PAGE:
Acknowledging the potential of the recently secured PGI status for Irish grass-fed beef, he says: “With 90 per cent of our beef production exported, any differentiation or advantage that we can leverage in the marketplace is welcome and critically important. The PGI status is worthwhile and drives Irish beef in the right direction in markets where we are trying to add a premium to the base price. What needs to happen, as well, is to get the powers that be to establish a special brand around Irish suckler beef. The other positive thing that has happened has been the securing of €20m from the Brexit Adjustment Reserve for the genotyping of the entire national herd. That can bring a range of efficiencies to our livestock production. In addition, we will have the DNA of every animal in the country, which will provide total traceability to the farm of origin. That is why we should be able to have a premium attached to Irish suckler beef in the future.”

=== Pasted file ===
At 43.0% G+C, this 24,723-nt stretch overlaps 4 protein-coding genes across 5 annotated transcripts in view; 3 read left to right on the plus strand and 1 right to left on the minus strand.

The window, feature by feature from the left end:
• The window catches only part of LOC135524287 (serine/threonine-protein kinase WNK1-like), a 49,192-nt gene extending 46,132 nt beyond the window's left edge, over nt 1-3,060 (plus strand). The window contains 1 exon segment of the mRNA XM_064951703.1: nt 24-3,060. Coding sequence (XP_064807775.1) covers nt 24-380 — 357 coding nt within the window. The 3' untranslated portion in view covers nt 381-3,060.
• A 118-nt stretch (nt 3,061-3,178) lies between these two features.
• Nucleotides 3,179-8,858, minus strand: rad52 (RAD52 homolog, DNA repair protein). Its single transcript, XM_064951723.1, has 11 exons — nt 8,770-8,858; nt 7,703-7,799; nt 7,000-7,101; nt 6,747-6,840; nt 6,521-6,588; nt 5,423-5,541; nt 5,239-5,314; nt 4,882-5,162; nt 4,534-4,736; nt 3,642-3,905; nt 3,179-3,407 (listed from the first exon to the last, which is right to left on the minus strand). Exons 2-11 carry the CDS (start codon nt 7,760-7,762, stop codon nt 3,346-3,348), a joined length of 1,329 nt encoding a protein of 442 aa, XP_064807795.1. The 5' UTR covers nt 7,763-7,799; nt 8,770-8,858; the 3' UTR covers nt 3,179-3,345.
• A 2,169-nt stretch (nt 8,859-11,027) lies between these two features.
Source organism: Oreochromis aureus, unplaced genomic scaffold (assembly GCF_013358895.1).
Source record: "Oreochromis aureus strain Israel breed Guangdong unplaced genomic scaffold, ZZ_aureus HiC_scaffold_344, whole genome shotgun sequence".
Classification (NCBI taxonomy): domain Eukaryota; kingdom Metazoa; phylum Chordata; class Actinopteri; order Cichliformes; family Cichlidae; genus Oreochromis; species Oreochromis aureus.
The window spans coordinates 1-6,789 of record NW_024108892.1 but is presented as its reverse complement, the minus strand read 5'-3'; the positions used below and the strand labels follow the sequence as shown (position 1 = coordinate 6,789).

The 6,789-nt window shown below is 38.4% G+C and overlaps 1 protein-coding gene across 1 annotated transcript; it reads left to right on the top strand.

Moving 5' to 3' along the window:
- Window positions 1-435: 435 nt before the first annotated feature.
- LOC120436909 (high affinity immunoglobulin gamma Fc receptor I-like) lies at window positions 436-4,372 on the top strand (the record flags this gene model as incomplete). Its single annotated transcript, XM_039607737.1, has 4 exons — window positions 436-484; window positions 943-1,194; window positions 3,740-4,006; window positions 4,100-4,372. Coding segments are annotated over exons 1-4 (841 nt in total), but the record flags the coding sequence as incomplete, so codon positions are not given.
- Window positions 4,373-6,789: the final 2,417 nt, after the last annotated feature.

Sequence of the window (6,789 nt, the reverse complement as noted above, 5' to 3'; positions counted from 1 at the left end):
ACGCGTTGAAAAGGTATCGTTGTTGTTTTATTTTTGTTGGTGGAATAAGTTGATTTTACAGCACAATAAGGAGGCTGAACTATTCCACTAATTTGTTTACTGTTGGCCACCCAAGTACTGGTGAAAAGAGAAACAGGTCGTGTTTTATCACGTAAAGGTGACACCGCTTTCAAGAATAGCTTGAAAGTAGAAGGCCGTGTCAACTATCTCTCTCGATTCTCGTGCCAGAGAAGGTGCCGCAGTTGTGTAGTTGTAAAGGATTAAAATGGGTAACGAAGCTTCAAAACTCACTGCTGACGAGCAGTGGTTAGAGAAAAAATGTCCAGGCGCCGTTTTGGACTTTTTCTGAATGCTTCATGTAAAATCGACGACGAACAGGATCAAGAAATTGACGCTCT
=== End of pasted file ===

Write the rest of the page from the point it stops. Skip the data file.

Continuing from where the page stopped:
A vote of confidence

The IFA introduced a new hybrid voting system under Tim's presidency. He sees it as a positive development: “I was closely involved in the development of the new voting model that provides more opportunity for members to make their leadership choices. The option to use a postal vote in addition to the historic branch voting system has been favourably received and voting numbers are up substantially, as a consequence. It is important that members have a choice, and our elected representatives will have a stronger mandate because of the changes to the IFA’s voting system.”

Tim recognises the challenge of bringing all farm sectors together and representing their sometimes diverse interests: “NFA/IFA has been in existence since 1955. The organisation has served farmers very well over those decades. The IFA has over 70,000 members and there will always be challenges in representing every sector, as we do. Ultimately, despite competition between different sectors, when it comes to working for the benefit of farmers, we all come together in a common cause. We must have a strong, united organisation, especially when there are so many challenges facing us all.”